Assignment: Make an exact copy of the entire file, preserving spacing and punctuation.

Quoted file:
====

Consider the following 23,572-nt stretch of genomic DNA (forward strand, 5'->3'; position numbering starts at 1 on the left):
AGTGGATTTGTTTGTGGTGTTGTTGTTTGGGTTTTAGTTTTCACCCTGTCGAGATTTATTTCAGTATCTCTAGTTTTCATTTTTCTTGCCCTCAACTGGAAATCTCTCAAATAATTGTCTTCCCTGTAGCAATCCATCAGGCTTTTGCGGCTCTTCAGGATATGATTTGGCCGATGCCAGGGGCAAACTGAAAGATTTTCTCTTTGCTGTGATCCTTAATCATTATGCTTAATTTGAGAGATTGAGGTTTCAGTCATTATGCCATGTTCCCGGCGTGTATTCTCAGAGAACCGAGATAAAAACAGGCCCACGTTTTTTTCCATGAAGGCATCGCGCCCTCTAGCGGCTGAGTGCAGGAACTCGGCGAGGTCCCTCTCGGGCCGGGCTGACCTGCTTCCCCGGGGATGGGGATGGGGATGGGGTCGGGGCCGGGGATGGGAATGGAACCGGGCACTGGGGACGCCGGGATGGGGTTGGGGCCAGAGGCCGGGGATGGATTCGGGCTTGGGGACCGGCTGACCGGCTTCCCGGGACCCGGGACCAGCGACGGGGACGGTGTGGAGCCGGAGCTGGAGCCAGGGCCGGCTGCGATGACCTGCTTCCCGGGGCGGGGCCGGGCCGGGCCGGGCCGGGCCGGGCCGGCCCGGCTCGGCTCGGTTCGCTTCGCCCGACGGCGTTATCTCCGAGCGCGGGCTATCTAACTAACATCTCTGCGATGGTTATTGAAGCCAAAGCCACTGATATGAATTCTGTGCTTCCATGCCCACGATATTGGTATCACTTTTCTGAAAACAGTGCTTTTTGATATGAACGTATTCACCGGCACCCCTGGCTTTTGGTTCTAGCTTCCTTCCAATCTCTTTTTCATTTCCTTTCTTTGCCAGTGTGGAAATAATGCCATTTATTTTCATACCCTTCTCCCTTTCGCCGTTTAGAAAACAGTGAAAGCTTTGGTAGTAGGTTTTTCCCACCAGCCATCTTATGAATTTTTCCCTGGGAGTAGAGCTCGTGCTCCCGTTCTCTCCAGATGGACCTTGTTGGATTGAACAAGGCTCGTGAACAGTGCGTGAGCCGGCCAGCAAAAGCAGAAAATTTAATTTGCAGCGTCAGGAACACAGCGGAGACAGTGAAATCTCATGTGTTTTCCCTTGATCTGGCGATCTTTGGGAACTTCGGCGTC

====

Consider the following 23,572-nt stretch of genomic DNA (forward strand, 5'->3'; position numbering starts at 1 on the left):
AGTGGATTTGTTTGTGGTGTTGTTGTTTGGGTTTTAGTTTTCACCCTGTCGAGATTTATTTCAGTATCTCTAGTTTTCATTTTTCTTGCCCTCAACTGGAAATCTCTCAAATAATTGTCTTCCCTGTAGCAATCCATCAGGCTTTTGCGGCTCTTCAGGATATGATTTGGCCGATGCCAGGGGCAAACTGAAAGATTTTCTCTTTGCTGTGATCCTTAATCATTATGCTTAATTTGAGAGATTGAGGTTTCAGTCATTATGCCATGTTCCCGGCGTGTATTCTCAGAGAACCGAGATAAAAACAGGCCCACGTTTTTTTCCATGAAGGCATCGCGCCCTCTAGCGGCTGAGTGCAGGAACTCGGCGAGGTCCCTCTCGGGCCGGGCTGACCTGCTTCCCCGGGGATGGGGATGGGGATGGGGTCGGGGCCGGGGATGGGAATGGAACCGGGCACTGGGGACGCCGGGATGGGGTTGGGGCCAGAGGCCGGGGATGGATTCGGGCTTGGGGACCGGCTGACCGGCTTCCCGGGACCCGGGACCAGCGACGGGGACGGTGTGGAGCCGGAGCTGGAGCCAGGGCCGGCTGCGATGACCTGCTTCCCGGGGCGGGGCCGGGCCGGGCCGGGCCGGGCCGGGCCGGCCCGGCTCGGCTCGGTTCGCTTCGCCCGACGGCGTTATCTCCGAGCGCGGGCTATCTAACTAACATCTCTGCGATGGTTATTGAAGCCAAAGCCACTGATATGAATTCTGTGCTTCCATGCCCACGATATTGGTATCACTTTTCTGAAAACAGTGCTTTTTGATATGAACGTATTCACCGGCACCCCTGGCTTTTGGTTCTAGCTTCCTTCCAATCTCTTTTTCATTTCCTTTCTTTGCCAGTGTGGAAATAATGCCATTTATTTTCATACCCTTCTCCCTTTCGCCGTTTAGAAAACAGTGAAAGCTTTGGTAGTAGGTTTTTCCCACCAGCCATCTTATGAATTTTTCCCTGGGAGTAGAGCTCGTGCTCCCGTTCTCTCCAGATGGACCTTGTTGGATTGAACAAGGCTCGTGAACAGTGCGTGAGCCGGCCAGCAAAAGCAGAAAATTTAATTTGCAGCGTCAGGAACACAGCGGAGACAGTGAAATCTCATGTGTTTTCCCTTGATCTGGCGATCTTTGGGAACTTCGGCGTC